Lori took the fight to Washington to close loopholes on federal air protections. She shook the EPA up and down, demanding they regulate coal ash. And in 2008, she won a seat in the Massachusetts State House, where she continues to fight for all us.
Now Representative Lori Ehrlich is advocating for healthy communities from Beacon Hill—but as always, it’s an uphill battle. Will you stand with heroes like Lori? Join us to call for power free of harm, and thank Lori for her valiant efforts.
(March is Women’s History Month. Today, we honor Representative Lori Ehrlich. Massachusetts residents can take action online here).
By David Foster, Texas State Director
Is this ‘drought’ or is it…Texas? This is the question that imposes itself, as the drought wears on and as experts warn us to brace for a warmer climate. Drought has become our new norm, and water levels in reservoirs across the state continue to drop. We all need to do our part to create a ‘culture of water conservation’ that will help assure an adequate supply for our children and our state’s ecosystems.
We can begin by eliminating barriers to water conservation. One such barrier can be found in many homeowners associations (HOAs) deed restrictions. These restrictions often require full sodding with turf grass of front and side yards, and require that this grass be kept green. Failure to do this can result in fines. These rules drive up household utility bills and overall municipal water demand, particularly in the summer, when well over half of the typical single family home’s water use is for outdoor irrigation. This water is frequently expended on plants and grasses that are ill-adapted to our warming climate. The Texas Water Development Board projects municipal demand to grow faster than any other sector, leaping from 27% of the total water used today to 38% by 2060. Over half of the $53 billion in state spending the Texas Water Development Board (TWDB) claims we need for new reservoirs and other infrastructure would be earmarked to meet this demand. Read the rest of this entry »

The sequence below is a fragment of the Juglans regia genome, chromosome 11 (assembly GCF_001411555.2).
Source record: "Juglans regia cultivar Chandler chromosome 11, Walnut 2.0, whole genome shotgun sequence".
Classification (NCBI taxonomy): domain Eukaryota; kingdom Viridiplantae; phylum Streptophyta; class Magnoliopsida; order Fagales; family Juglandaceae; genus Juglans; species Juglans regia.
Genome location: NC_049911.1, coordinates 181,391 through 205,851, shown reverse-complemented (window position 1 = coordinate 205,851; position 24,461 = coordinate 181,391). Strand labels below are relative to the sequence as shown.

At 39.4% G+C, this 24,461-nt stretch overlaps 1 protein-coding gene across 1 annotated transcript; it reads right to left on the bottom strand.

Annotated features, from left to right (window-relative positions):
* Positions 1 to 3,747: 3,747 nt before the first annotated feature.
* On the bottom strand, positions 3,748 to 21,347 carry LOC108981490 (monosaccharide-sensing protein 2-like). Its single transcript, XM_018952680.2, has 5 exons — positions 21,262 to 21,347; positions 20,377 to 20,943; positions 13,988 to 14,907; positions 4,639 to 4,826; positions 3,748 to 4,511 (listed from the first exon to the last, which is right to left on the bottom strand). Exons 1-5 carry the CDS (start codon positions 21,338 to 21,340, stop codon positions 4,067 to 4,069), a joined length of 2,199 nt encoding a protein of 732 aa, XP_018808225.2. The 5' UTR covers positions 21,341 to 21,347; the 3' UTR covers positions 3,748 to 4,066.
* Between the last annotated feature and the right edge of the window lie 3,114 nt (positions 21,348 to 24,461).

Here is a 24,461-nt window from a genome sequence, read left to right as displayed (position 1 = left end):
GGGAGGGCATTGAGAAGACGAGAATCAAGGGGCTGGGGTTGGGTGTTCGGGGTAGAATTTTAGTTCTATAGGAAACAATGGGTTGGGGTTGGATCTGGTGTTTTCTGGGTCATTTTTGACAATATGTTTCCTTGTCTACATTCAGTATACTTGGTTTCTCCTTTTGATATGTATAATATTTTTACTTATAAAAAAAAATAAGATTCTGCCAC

By Gary Wockner, Colorado Program Director
This piece originally appeared on Huffington Post
Over the past few weeks, Colorado’s Governor John Hickenlooper has gotten a lot of negative attention. First, for telling a U.S. Senate committee that he drank Halliburton’s frack fluid; second, for threatening to sue the City of Fort Collins for its ban on fracking.
But Hickenlooper isn’t the only government official trying to frack Colorado.
Helen Hankins, who directs the Colorado office of the U.S. Bureau of Land Management (BLM), has also been in the very-uncomfortable glare of public fracking scrutiny, and for a good reason. The Colorado BLM has stirred up a hornet’s nest of controversy over the past year proposing fracking in three areas of the state. Read the rest of this entry »